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p-value less than 0.05 were considered statistically significant. The coded variables

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were defined as follow:

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205 206

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(5)

(6)

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(4)

Where XT, XMC, XMR are coded variables of temperature, mass of catalyst and ethanol-

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to-oleic acid molar ratio, respectively.

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Table 1- Coded and uncoded levels of variables used for central composite design Coded levels Parameters

Symbol -1

0

+1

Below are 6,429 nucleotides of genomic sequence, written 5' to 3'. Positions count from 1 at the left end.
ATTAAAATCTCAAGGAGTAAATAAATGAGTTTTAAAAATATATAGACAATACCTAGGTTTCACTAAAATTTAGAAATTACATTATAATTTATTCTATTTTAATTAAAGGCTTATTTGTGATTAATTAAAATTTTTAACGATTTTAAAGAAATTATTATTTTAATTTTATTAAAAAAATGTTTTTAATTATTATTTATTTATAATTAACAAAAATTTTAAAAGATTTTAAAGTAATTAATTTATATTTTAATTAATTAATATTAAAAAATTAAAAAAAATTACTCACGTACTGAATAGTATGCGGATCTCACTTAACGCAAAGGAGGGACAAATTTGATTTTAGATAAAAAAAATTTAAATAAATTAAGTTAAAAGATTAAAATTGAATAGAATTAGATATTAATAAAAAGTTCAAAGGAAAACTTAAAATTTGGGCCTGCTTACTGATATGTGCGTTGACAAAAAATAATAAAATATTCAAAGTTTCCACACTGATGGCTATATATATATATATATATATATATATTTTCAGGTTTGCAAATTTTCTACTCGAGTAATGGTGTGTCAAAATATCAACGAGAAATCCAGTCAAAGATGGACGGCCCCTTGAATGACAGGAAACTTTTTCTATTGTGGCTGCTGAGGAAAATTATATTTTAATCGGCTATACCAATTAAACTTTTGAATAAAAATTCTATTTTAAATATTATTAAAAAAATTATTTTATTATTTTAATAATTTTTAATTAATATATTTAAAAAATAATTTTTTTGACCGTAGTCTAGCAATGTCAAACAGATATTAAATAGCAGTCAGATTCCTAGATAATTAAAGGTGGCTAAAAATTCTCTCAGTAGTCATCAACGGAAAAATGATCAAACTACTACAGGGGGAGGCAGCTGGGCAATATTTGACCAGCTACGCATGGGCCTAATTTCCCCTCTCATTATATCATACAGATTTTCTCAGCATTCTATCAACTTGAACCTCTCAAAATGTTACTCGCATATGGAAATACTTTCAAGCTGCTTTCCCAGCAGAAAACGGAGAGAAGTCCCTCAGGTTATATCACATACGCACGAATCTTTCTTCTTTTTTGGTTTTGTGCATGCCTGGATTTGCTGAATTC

+1.414

XT

220

230

255

280

290

Mass of catalyst (g)

XMC

0

0.1

0.4

0.7

0.8

Ethanol:oleic acid molar ratio

XMR

2:1

4:1

8:1

12:1

14:1

Optimization

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Temperature (oC)

220 221

-1.414

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Canonical analysis technique was employed to determine the optimal conditions

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of temperature (XT,), mass of catalyst (XMC) and ethanol-to-oleic acid molar ratio (XMR)

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for the continuous esterification reaction. According to Leite et al. [12], the response

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function can be expressed in terms of new variables w1, w2, … wK, whose axes

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correspond to the principal axes of the contour system. Thus, the canonical form

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consists in the function in terms of these new variables and is given according to

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Equation 7: